- Keep your feet flat on the pedal. In other words, press down with your whole foot including your heel, not just the front of your foot as most of us are naturally inclined to do. This helps target your thighs and glutes and stops you from overburdening your calves.
- Steady pace. Set the resistance and speed of your workout to allow you to maintain a pace of around 60 to 80 steps per minute. Going much slower than that can feel laborious, while faster speeds mean you’ll probably have to reduce the size of each step, which reduces the benefits of using a stepper. If you want to make your workout more challenging don’t try to go super fast, instead increase the resistance.
Problems Using Step Machine
– TROUBLESHOOTING –
Knee Strain/ Pain
The repetitive stepping action can cause knee pain in some users, usually quadriceps tendonitis. This is the inflammation of the tendon of the quadriceps muscle (front of thigh muscle) at the point where it attaches to the top of the kneecap. Quadriceps tendonitis causes pain just above the kneecap.
Troubleshoot: This condition is easily treated with rest and ice but may also be prevented by keeping your knees over the mid-foot, as well as avoiding using the step machine too often or for too long.
The step machine is best for those who are able to climb stairs without pain. It can be tough on your knees, so it’s probably best to give this piece of cardio equipment a wide berth if you have pre-existing knee joint problems.
Not Landing on Whole Foot
Many people overuse their quadriceps or calves when climbing stairs or using the step machine.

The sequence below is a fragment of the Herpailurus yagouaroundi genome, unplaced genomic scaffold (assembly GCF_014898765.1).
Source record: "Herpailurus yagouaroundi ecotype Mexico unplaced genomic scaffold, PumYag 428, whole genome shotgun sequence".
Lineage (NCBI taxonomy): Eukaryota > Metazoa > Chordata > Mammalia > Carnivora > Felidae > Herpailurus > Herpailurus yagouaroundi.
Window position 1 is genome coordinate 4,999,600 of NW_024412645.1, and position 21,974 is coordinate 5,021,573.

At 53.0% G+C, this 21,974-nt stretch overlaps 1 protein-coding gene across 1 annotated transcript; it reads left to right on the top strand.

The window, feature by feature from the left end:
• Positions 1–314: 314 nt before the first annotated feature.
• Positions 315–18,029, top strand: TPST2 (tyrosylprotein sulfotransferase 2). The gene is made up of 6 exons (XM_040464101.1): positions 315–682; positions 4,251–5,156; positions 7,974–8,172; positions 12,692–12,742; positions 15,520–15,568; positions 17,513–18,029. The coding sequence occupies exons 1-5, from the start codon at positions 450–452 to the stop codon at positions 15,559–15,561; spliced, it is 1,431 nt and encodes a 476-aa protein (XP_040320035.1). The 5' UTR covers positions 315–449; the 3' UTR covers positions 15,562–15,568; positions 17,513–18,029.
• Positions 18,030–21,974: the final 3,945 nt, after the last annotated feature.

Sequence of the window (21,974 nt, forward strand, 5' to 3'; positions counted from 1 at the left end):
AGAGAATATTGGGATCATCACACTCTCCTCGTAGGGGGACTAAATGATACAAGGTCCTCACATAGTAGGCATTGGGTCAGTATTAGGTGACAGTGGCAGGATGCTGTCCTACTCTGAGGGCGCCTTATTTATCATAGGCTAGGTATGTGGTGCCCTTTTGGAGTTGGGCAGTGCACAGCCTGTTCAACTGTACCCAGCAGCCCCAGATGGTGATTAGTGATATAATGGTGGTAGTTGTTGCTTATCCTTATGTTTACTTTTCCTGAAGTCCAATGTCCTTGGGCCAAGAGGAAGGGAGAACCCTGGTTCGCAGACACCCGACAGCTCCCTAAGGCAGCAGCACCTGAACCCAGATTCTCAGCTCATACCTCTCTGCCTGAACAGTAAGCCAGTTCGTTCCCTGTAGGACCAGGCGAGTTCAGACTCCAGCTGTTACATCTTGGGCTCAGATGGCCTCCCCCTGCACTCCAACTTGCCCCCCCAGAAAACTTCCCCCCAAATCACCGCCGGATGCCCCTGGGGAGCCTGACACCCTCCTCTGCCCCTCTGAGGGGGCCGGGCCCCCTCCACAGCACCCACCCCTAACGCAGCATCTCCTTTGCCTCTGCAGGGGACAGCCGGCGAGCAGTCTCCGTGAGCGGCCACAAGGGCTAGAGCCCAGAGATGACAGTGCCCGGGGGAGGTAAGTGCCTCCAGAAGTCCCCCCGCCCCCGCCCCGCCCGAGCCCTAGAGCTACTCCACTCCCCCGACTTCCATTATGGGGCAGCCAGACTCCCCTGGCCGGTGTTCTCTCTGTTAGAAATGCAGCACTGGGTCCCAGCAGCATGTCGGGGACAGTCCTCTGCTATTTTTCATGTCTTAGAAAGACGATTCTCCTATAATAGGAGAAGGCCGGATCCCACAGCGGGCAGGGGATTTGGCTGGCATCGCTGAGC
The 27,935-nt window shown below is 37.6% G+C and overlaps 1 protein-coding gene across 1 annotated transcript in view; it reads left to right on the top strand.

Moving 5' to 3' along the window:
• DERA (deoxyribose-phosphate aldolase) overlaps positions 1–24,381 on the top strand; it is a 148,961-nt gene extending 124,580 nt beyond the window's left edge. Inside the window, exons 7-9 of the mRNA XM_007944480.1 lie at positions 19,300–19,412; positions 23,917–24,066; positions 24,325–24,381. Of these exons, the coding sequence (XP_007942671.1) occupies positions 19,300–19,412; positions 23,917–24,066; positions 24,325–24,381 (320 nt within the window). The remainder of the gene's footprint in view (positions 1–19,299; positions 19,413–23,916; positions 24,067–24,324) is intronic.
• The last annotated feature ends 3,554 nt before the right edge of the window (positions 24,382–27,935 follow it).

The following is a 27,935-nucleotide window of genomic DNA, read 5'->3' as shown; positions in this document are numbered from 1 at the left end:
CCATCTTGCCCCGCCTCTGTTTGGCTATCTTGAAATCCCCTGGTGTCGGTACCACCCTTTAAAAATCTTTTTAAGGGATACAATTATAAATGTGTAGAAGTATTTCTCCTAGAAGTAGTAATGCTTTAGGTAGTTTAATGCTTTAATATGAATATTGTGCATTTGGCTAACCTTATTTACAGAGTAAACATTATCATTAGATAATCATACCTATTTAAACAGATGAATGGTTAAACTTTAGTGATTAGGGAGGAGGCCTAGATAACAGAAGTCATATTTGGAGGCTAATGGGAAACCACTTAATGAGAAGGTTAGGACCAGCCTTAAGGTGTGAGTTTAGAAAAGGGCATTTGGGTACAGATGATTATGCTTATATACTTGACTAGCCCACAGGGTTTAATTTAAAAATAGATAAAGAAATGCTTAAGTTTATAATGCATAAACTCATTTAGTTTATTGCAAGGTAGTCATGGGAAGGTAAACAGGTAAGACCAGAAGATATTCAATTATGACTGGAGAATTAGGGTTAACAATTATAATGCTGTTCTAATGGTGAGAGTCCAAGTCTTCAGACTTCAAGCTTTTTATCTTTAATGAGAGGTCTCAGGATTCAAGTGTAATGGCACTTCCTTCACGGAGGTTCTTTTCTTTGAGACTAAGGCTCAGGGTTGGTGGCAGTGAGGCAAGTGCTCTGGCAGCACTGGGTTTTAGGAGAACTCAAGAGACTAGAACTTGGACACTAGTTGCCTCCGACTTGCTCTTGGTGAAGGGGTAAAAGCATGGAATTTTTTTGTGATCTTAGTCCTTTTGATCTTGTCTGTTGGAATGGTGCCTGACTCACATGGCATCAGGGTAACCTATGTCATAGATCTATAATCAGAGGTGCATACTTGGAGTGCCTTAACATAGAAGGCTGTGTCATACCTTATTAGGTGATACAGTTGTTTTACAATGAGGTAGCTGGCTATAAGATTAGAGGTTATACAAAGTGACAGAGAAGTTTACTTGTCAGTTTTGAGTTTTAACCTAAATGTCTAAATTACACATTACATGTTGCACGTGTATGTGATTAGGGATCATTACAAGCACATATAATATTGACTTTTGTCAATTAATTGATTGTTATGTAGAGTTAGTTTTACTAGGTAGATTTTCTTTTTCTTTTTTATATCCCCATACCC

Troubleshoot: This is often due to stepping mostly with the balls of your feet instead of the whole foot. Pushing through with your heels targets your hamstrings more.
You Want a Total-Body Workout
You want a total body workout, but step machines only provide a great lower body workout and do not involve your upper body to any meaningful degree.
Troubleshoot: You do work your abs when you practice proper form. Your core helps keep you balanced and your lower abs work to lift your legs. However, get a really good core workout by going hands-free. When you don’t use the handles your core has to work hard to provide balance and stability. Only do this if you can maintain your balance without gripping the rails and be sure to keep your pace steady.
You experience numb feet when using the step machine.
Troubleshoot: This is a problem easily remedied by moving your feet periodically and wiggling your toes from time to time.
Easy to use and effective, step machines offer a great alternative to running the bleachers.
Read more: The importance of proper form